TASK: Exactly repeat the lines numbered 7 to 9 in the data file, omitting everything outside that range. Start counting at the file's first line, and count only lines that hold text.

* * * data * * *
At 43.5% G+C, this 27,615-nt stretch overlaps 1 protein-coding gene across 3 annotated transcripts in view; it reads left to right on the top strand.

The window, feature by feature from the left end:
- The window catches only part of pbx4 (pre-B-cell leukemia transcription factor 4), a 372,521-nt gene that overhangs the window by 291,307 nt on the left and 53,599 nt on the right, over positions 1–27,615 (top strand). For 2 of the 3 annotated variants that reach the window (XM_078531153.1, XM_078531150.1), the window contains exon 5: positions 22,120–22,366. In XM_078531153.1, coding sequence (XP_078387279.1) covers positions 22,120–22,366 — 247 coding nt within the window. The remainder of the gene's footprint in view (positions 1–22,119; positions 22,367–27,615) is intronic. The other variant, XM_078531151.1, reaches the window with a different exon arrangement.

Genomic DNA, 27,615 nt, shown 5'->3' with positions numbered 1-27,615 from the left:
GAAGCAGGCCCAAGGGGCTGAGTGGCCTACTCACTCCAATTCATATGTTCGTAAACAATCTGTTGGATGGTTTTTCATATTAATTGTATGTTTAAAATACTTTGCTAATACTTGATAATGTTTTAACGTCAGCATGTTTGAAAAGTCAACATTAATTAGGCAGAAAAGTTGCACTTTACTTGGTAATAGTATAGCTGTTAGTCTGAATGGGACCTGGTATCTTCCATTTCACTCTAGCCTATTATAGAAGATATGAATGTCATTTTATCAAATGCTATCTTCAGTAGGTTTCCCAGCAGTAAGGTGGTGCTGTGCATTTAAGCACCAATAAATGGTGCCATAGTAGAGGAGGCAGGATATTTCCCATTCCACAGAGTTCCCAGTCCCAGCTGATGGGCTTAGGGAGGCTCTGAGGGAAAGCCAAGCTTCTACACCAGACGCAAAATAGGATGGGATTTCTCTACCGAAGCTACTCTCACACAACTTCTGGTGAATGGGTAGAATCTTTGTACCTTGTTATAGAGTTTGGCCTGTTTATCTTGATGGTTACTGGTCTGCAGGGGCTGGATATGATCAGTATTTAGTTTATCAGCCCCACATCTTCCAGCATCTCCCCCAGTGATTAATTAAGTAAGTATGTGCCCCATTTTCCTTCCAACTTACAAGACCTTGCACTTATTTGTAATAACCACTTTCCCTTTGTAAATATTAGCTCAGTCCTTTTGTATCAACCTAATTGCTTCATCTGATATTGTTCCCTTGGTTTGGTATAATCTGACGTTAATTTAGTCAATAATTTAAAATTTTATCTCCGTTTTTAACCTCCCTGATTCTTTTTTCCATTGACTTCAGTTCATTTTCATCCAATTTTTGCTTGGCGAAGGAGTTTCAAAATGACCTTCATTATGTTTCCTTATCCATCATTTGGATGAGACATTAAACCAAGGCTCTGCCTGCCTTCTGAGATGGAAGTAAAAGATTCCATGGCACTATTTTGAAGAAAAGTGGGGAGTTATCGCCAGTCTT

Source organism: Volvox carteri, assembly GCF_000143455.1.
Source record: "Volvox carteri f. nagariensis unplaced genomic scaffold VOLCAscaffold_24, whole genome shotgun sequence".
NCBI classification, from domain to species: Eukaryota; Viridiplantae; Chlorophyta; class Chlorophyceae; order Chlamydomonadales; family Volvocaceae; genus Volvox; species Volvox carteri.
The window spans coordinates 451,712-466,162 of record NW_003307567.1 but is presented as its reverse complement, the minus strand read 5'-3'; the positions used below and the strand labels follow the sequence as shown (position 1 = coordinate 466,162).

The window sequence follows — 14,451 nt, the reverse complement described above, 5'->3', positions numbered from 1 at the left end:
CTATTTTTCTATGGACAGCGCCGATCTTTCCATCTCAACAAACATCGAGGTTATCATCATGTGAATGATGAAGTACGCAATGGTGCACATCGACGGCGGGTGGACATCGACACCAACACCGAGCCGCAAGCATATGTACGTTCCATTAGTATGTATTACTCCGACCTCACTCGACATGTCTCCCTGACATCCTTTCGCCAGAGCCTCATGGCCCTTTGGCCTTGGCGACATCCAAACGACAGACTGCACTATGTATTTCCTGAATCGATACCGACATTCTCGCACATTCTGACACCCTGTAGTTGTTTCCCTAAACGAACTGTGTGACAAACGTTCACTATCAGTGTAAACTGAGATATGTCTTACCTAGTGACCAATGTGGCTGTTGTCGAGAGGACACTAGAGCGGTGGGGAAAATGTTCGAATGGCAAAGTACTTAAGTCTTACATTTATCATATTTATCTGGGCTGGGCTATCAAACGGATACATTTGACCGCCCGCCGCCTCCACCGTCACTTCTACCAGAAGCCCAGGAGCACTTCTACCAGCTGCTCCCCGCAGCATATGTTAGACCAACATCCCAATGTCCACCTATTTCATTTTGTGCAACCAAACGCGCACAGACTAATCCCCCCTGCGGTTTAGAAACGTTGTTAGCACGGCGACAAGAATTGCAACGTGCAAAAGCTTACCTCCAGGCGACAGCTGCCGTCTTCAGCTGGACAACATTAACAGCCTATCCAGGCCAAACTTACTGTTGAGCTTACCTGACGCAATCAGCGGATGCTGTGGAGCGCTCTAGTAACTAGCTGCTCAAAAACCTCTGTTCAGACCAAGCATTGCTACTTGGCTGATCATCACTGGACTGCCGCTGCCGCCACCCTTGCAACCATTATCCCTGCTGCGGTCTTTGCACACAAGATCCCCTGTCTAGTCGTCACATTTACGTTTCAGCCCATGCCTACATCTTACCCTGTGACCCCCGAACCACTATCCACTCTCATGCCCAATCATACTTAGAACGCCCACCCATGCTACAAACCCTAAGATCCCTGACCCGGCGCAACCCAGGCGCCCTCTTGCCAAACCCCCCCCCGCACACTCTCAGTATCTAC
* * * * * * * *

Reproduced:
Source record: "Volvox carteri f. nagariensis unplaced genomic scaffold VOLCAscaffold_24, whole genome shotgun sequence".
NCBI classification, from domain to species: Eukaryota; Viridiplantae; Chlorophyta; class Chlorophyceae; order Chlamydomonadales; family Volvocaceae; genus Volvox; species Volvox carteri.
The window spans coordinates 451,712-466,162 of record NW_003307567.1 but is presented as its reverse complement, the minus strand read 5'-3'; the positions used below and the strand labels follow the sequence as shown (position 1 = coordinate 466,162).